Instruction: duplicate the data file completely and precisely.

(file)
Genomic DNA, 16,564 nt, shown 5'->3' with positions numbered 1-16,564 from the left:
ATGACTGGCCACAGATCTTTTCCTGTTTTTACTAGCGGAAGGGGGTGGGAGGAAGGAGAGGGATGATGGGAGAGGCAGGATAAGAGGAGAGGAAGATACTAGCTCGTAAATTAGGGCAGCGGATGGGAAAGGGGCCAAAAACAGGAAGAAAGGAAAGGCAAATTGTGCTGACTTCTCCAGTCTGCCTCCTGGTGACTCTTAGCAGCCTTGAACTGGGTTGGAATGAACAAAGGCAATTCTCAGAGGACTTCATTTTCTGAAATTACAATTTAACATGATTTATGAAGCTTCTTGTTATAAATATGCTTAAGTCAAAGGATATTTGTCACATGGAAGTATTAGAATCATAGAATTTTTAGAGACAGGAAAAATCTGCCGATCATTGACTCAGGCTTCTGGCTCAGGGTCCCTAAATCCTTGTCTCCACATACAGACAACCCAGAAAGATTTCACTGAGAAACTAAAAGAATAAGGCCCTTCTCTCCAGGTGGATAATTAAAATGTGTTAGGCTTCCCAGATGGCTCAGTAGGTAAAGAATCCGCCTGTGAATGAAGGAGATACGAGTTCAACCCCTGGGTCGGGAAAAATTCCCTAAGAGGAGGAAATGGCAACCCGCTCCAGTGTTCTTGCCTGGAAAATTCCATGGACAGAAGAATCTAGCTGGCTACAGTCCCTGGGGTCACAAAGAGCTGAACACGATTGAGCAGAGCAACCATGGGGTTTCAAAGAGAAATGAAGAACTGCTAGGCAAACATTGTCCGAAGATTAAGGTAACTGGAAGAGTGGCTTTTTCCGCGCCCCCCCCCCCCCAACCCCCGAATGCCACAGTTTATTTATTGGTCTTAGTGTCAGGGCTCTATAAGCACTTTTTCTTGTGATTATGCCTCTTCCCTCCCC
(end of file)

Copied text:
Genomic DNA, 16,564 nt, shown 5'->3' with positions numbered 1-16,564 from the left:
ATGACTGGCCACAGATCTTTTCCTGTTTTTACTAGCGGAAGGGGGTGGGAGGAAGGAGAGGGATGATGGGAGAGGCAGGATAAGAGGAGAGGAAGATACTAGCTCGTAAATTAGGGCAGCGGATGGGAAAGGGGCCAAAAACAGGAAGAAAGGAAAGGCAAATTGTGCTGACTTCTCCAGTCTGCCTCCTGGTGACTCTTAGCAGCCTTGAACTGGGTTGGAATGAACAAAGGCAATTCTCAGAGGACTTCATTTTCTGAAATTACAATTTAACATGATTTATGAAGCTTCTTGTTATAAATATGCTTAAGTCAAAGGATATTTGTCACATGGAAGTATTAGAATCATAGAATTTTTAGAGACAGGAAAAATCTGCCGATCATTGACTCAGGCTTCTGGCTCAGGGTCCCTAAATCCTTGTCTCCACATACAGACAACCCAGAAAGATTTCACTGAGAAACTAAAAGAATAAGGCCCTTCTCTCCAGGTGGATAATTAAAATGTGTTAGGCTTCCCAGATGGCTCAGTAGGTAAAGAATCCGCCTGTGAATGAAGGAGATACGAGTTCAACCCCTGGGTCGGGAAAAATTCCCTAAGAGGAGGAAATGGCAACCCGCTCCAGTGTTCTTGCCTGGAAAATTCCATGGACAGAAGAATCTAGCTGGCTACAGTCCCTGGGGTCACAAAGAGCTGAACACGATTGAGCAGAGCAACCATGGGGTTTCAAAGAGAAATGAAGAACTGCTAGGCAAACATTGTCCGAAGATTAAGGTAACTGGAAGAGTGGCTTTTTCCGCGCCCCCCCCCCCCCAACCCCCGAATGCCACAGTTTATTTATTGGTCTTAGTGTCAGGGCTCTATAAGCACTTTTTCTTGTGATTATGCCTCTTCCCTCCCC